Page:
I chose the title They INSpire as this book was a compilation series of other people and the alphabets 'INS' was a tribute to my Indian Navy background. Since my book consists of stories of people in the corporate world who find time to run despite their busy schedules, I thought this book would inspire other corporate professionals who often complain about not being able to find time to pursue other interests.
Considering that the running community is large, what made you choose these 42 particular individuals as protagonists for your book?
Nair: The first criteria, which I had set while writing this series was to tell people that there are individuals who have taken to running and fitness despite abusing their bodies by excessive smoking or succumbing to a dreadful illness. The second was that all these people covered in the book should personally be known to me so that I could retain the authenticity. For instance, when I asked them questions, I knew for a fact that what they were saying was true. The third criteria was to represent a varied demography of people right from couples, youngsters, senior citizens who took up running post the age of 60 to differently-abled individuals. The message which I wanted to give through this book was that running is an equal sport where several individuals from varied backgrounds run together.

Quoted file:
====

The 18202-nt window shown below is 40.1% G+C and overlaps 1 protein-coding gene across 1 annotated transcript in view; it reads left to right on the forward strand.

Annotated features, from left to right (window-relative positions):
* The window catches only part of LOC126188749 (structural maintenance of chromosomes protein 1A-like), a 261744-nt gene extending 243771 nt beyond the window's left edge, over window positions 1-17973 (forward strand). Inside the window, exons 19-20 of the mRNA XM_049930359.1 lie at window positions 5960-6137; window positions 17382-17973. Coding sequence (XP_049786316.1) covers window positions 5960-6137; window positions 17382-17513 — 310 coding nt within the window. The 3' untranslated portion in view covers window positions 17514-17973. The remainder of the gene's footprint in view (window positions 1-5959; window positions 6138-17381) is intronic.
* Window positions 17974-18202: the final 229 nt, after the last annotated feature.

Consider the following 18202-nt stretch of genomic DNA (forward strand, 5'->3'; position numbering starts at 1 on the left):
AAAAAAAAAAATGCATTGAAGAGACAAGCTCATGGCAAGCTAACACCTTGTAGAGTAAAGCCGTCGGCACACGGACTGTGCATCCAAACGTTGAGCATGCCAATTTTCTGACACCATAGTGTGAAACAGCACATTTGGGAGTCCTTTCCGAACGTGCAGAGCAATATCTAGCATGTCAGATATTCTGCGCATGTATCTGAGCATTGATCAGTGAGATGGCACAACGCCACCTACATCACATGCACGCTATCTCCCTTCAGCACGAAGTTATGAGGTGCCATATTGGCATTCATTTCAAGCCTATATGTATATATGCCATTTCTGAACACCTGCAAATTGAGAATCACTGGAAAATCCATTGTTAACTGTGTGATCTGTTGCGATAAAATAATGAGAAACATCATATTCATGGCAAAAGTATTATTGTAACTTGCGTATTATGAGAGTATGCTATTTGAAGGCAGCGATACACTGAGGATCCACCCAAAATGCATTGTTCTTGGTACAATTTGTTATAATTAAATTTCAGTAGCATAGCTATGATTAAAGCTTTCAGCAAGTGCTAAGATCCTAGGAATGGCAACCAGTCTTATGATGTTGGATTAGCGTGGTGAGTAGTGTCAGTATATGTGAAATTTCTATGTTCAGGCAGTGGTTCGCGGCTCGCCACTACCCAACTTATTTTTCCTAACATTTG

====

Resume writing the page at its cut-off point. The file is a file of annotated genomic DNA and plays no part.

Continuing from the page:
Today a lot of corporates and banks are associating themselves with marathon events. So why do you think a sport like running has caught the fancy of these organisations as compared to other sports?
Nair: Long distance running is a sport, which unearths the two vital and important aspects of what a corporate looks for in an individual.
One is the limits which the individual places upon himself / herself as a challenge. You see marathon running is not just about running on the race day. It requires immense amount of discipline, planning and preparing a training schedule accordingly. It also involves root cause analysis of your performance and the necessary corrective & preventive actions to be taken to improve your performance further. This is similar to what takes place in an organisation with regards to an individual's performance and increasing productivity.